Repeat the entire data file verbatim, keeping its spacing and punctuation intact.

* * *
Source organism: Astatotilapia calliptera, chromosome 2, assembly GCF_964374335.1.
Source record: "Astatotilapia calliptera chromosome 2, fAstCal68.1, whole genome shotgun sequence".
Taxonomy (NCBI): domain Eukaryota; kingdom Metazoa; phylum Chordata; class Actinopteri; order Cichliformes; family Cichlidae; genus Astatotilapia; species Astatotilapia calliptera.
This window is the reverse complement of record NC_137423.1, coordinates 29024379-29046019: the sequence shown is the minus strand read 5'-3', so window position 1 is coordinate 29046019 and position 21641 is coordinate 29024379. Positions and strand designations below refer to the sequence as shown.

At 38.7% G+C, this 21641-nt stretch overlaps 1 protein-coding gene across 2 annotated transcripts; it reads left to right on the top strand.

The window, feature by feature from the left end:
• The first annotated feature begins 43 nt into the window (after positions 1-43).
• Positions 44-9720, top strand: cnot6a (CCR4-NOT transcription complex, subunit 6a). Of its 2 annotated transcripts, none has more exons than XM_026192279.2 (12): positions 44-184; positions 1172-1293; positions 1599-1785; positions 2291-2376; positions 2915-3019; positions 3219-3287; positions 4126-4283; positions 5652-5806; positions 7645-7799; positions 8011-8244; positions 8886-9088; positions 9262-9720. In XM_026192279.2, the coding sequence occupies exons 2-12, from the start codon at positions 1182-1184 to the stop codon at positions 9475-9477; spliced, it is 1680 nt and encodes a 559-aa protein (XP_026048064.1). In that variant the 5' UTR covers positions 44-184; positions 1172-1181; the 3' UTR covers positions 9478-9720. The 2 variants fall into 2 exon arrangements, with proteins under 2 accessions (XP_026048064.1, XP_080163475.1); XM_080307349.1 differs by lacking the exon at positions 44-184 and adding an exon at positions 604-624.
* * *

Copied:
Source organism: Astatotilapia calliptera, chromosome 2, assembly GCF_964374335.1.
Source record: "Astatotilapia calliptera chromosome 2, fAstCal68.1, whole genome shotgun sequence".
Taxonomy (NCBI): domain Eukaryota; kingdom Metazoa; phylum Chordata; class Actinopteri; order Cichliformes; family Cichlidae; genus Astatotilapia; species Astatotilapia calliptera.
This window is the reverse complement of record NC_137423.1, coordinates 29024379-29046019: the sequence shown is the minus strand read 5'-3', so window position 1 is coordinate 29046019 and position 21641 is coordinate 29024379. Positions and strand designations below refer to the sequence as shown.

At 38.7% G+C, this 21641-nt stretch overlaps 1 protein-coding gene across 2 annotated transcripts; it reads left to right on the top strand.

The window, feature by feature from the left end:
• The first annotated feature begins 43 nt into the window (after positions 1-43).
• Positions 44-9720, top strand: cnot6a (CCR4-NOT transcription complex, subunit 6a). Of its 2 annotated transcripts, none has more exons than XM_026192279.2 (12): positions 44-184; positions 1172-1293; positions 1599-1785; positions 2291-2376; positions 2915-3019; positions 3219-3287; positions 4126-4283; positions 5652-5806; positions 7645-7799; positions 8011-8244; positions 8886-9088; positions 9262-9720. In XM_026192279.2, the coding sequence occupies exons 2-12, from the start codon at positions 1182-1184 to the stop codon at positions 9475-9477; spliced, it is 1680 nt and encodes a 559-aa protein (XP_026048064.1). In that variant the 5' UTR covers positions 44-184; positions 1172-1181; the 3' UTR covers positions 9478-9720. The 2 variants fall into 2 exon arrangements, with proteins under 2 accessions (XP_026048064.1, XP_080163475.1); XM_080307349.1 differs by lacking the exon at positions 44-184 and adding an exon at positions 604-624.